An expert panel on Friday endorsed a sweeping set of proposed changes to the federal government’s program for regulating experiments that involve tinkering with risky viruses and other pathogens. The move sets the stage for a closely watched decision by the Biden administration about its approach to protecting against lab disasters that could kick off a pandemic.
The experts unanimously approved draft recommendations that, among other things, ask health officials to extend their oversight to less dangerous pathogens, including ones similar to the coronavirus. They also recommended an end to exemptions for research related to vaccine development and surveillance of emerging viruses.
“We have a lot of oversight on paper, but not really a lot of oversight,” said Dr. Kenneth Bernard, a retired rear admiral and a member of the expert panel, making the case for the proposed changes, which will still receive some slight modifications.
The proposals have added to the momentum in Washington for tightening government oversight of studies of dangerous pathogens.
Two internal federal watchdogs recently issued reports that criticized the monitoring of such studies. Congressional Republicans are preparing to seek testimony from Dr. Anthony S. Fauci, who until recently directed the institute responsible for funding much of the country’s pathogen research. And the Biden administration has signaled a willingness to act, describing biological threats as among the most serious dangers facing the United States.
The expert panel, the National Science Advisory Board for Biosecurity, is charged with advising the government on biosecurity issues. Its proposals emerged out of a decade of debate over so-called gain of function studies, in which pathogens are endowed with new abilities. Members of the board began discussing their latest reforms in January 2020, only to put the process on hold so they could focus on pandemic-related research.
The pandemic, though, reinforced what some critics of risky pathogen research saw as a need for oversight of a broader set of viruses: Despite killing only a tiny fraction of those it infected, the coronavirus created a global catastrophe.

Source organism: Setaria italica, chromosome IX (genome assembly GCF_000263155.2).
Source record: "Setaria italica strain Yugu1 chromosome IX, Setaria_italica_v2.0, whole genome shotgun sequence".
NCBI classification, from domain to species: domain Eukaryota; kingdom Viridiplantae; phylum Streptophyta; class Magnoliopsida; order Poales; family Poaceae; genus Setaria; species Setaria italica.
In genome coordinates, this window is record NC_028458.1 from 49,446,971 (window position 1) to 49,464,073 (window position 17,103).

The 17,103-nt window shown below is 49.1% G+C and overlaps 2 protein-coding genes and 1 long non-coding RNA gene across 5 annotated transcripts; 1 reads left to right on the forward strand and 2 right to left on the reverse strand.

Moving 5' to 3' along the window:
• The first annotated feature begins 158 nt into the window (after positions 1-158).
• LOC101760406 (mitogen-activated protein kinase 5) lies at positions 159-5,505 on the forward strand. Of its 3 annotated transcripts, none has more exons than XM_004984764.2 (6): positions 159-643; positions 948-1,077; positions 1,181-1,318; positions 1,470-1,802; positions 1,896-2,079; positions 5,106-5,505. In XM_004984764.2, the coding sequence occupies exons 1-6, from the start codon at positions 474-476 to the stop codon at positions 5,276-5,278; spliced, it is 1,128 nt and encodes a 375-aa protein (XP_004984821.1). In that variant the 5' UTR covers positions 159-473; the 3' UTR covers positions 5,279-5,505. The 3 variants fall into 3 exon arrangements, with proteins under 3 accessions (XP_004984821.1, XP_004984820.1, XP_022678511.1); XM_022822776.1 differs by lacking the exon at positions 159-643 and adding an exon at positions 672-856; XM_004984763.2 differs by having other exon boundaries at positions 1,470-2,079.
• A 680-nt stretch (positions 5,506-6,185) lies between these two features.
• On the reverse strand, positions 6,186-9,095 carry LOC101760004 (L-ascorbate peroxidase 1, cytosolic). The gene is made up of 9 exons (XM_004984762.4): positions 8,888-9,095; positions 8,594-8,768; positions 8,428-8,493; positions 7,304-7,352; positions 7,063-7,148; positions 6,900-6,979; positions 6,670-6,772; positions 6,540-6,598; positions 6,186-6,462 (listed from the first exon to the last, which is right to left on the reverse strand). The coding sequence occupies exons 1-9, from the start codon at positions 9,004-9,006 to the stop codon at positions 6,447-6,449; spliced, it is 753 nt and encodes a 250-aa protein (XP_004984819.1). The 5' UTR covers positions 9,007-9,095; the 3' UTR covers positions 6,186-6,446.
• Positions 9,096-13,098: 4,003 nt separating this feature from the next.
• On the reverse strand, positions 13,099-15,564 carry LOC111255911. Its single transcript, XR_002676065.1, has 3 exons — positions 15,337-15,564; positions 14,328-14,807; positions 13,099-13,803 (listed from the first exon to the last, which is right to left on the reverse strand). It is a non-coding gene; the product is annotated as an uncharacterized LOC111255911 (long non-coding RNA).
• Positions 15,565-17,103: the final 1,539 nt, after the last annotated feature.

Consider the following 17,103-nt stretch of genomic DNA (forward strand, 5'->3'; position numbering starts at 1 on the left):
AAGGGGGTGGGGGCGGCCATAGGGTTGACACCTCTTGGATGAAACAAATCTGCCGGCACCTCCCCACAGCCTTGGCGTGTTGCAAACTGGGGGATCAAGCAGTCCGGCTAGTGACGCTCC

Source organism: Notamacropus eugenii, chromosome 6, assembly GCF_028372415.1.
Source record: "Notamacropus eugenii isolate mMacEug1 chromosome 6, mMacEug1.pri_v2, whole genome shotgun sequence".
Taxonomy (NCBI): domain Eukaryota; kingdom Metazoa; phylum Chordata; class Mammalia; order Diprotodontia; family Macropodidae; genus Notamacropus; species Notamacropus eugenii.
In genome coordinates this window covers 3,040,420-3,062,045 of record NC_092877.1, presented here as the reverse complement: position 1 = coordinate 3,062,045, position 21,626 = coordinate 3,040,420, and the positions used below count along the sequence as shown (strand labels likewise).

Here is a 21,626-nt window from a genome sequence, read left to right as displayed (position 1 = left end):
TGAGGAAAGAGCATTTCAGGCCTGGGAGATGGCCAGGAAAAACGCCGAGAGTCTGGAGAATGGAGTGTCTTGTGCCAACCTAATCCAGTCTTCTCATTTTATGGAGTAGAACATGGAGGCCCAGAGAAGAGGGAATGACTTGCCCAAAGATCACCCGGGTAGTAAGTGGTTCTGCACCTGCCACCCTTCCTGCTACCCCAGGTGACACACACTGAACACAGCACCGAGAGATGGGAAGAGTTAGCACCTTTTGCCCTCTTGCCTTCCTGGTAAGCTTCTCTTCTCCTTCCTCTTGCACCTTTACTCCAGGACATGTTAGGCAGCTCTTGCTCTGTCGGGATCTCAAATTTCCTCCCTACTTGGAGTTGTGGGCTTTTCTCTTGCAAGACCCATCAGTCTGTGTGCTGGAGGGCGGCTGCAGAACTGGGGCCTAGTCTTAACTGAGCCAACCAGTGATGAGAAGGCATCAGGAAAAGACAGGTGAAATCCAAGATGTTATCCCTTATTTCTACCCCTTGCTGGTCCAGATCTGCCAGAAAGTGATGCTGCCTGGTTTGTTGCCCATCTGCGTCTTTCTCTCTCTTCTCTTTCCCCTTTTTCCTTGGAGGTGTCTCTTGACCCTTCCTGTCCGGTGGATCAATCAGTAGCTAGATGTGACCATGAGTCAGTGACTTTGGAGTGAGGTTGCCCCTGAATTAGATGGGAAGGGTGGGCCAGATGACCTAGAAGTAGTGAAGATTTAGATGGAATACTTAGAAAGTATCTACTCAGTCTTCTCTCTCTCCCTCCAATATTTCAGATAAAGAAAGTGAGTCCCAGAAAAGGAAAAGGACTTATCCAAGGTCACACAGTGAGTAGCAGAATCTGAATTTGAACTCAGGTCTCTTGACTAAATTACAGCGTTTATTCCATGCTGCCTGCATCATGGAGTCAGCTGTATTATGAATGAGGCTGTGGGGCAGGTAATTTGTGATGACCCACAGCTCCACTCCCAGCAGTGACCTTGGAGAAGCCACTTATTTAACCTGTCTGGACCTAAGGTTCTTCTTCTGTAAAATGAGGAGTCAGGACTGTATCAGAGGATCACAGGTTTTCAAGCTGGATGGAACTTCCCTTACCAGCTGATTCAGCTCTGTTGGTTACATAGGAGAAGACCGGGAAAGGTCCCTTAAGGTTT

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Now, the question is whether the advisory board’s proposals sweep up too broad a range of pathogens or fail to reach far enough.
Proponents of stronger oversight have largely been heartened by the recommendations and applauded their focus on any experiments that could be expected to produce a pathogen with pandemic potential.
“If the government implements the spirit of what they’ve written, this would be a major overhaul of dual-use research oversight in the United States,” said Gregory Koblentz, a biodefense specialist at George Mason University, referring to research that could also be used to do harm.
Still, he said, the White House should go beyond the board’s recommendations in creating an independent agency to perform that oversight, streamlining a system he considered too fragmentary.
Other experts have warned that even the existing proposals go too far. Some have said that the recommendations would create an oversight system so expansive and confusing that it could discourage minimally risky experiments with huge potential public health benefits.
“There’s a lot that could potentially fall into this because it’s so vaguely written,” said Gigi Gronvall, a biosafety specialist at the Johns Hopkins Bloomberg School of Public Health. She suggested that the type of research used to make the Ebola vaccine could fall under the new policy. “You could potentially be creating a huge oversight burden,” she said, “which the government does not have the technical capacity to implement.”
Those concerns were echoed by 150 virologists, who in a commentary published on Thursday cautioned against hampering researchers with needless burdens. They warned that cumbersome regulations “will lead to unwarranted constraints on pandemic preparation and response and could leave humanity more vulnerable to future disease outbreaks.”